These drug shortages are seriously affecting patient care for me. It's criminal. There's a good summary of why it's going on here. In 2005 there were 61 drug shortages, in 2011 there were 267 and the list is growing. These aren't obscure drugs that rarely get used. They are common drugs that we use all the time. That we need to use all the time. dilaudid, fentanyl, morphine, midazolam, diazepam, lorazepam, propofol (really?), ondansetron, promethazine, succinylcholine, rocuronium, heparin (!), lidocaine, labetalol, hydralazine, norepinepherine (there are only a few pressors and this is the one we most commonly use!), to name a few. The hospital keeps on telling us to use less of them, but for many, there just isn't a good alternative.
There are a lot of possible reasons why this is happening. With few or, often, one company manufacturing many of these drugs, any production delay, violation of regulations, shipping problems, etc. can lead to a shortage. Being more cynical, I would say a major factor is that these generic medications have no money in them. However, with drug shortages, semi-legal middle-men hoard them, then sell them to hospitals at outrageous costs (up to 800-1000% mark up in price). For example, here's what happened with erythromycin ointment (used in babies!): "All of a sudden, it went short with no notice," Culligan said. "We were able to scramble and secure our supply." Not all hospitals were so lucky; the drug was off the market for a few months. "When it came [back to market], it went from 50 cents to $8 a tube."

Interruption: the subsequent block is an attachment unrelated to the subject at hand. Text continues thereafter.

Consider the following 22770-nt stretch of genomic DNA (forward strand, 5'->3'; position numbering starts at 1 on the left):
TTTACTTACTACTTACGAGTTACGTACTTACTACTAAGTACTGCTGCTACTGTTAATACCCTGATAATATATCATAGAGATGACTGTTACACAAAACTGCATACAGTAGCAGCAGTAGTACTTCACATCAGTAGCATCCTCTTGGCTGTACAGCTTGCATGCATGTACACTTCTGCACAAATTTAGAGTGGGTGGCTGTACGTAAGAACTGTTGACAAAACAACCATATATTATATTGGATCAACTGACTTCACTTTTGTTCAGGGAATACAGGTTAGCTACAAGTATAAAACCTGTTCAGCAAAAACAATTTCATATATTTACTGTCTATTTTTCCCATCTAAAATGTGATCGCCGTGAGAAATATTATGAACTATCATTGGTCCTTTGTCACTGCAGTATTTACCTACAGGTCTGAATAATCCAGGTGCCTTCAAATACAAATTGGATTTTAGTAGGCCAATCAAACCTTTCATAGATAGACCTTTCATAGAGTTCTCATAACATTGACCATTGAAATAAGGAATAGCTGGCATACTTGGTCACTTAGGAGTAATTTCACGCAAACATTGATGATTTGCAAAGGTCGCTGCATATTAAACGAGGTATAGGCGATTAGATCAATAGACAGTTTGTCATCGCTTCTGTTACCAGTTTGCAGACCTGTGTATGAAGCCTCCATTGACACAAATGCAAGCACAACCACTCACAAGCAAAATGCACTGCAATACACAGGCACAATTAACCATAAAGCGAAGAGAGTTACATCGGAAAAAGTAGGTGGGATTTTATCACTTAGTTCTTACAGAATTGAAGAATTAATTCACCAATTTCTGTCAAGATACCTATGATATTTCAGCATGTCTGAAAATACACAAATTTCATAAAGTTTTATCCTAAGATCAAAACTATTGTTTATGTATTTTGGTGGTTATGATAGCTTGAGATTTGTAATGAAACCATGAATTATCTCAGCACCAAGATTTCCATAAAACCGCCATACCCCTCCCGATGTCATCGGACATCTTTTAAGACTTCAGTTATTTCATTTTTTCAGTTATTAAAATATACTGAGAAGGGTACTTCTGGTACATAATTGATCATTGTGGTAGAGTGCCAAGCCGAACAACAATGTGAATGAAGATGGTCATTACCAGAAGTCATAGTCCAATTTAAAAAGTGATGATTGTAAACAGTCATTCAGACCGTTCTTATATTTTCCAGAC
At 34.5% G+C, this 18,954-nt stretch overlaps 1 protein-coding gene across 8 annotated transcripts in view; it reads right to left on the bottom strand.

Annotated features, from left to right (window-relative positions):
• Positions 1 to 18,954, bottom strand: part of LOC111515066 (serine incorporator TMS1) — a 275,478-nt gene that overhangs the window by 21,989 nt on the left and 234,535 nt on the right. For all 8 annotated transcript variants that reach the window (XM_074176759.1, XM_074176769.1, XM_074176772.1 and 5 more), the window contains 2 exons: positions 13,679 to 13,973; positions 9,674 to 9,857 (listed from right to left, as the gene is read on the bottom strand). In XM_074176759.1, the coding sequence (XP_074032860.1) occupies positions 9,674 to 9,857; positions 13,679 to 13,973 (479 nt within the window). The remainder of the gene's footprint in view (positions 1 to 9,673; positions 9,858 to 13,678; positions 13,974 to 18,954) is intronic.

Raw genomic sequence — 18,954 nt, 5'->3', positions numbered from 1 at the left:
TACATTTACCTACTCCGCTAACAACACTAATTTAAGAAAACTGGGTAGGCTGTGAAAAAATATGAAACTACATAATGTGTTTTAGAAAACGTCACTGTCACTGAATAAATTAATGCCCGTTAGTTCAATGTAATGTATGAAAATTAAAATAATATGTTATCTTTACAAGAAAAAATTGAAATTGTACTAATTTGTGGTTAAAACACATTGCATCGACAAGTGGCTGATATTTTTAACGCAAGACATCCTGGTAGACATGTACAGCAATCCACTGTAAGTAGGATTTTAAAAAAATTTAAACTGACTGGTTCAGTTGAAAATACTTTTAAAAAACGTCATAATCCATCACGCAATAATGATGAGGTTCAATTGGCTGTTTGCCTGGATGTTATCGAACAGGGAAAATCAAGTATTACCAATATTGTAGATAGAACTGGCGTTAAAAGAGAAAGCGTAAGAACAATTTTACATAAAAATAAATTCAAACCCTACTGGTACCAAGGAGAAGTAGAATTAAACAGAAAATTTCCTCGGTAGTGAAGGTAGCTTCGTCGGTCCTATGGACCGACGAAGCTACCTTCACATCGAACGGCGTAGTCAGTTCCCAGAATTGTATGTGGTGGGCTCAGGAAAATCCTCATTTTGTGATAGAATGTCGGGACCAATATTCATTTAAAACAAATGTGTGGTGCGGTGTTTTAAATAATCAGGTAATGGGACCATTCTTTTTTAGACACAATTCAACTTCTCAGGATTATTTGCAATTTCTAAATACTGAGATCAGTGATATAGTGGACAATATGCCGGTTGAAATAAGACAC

It hurts patient care tremendously and hospitals are forced to buy these drugs from (essentially) the black market. Especially because "manufacturers either routinely don't provide any notice of an impending drug shortage or provide little advance notice and no estimate of the projected duration." (because I'm sure they want it to last forever).
It is inhumane and it is criminal. The FDA is trying to go after them, but they have limited authority and I'm sure they'll get nowhere. They are merely "asking them to increase production, if possible [pretty please], in order to prevent or reduce the impact of a shortage." Our healthcare system is broken in many ways, but this is something that the government needs to take care of quickly. There's are many reasons why we lag behind the rest of the world in health care measures despite having access to the most advanced care in the world and greed from pharmaceutical manufacturers should not be one of them.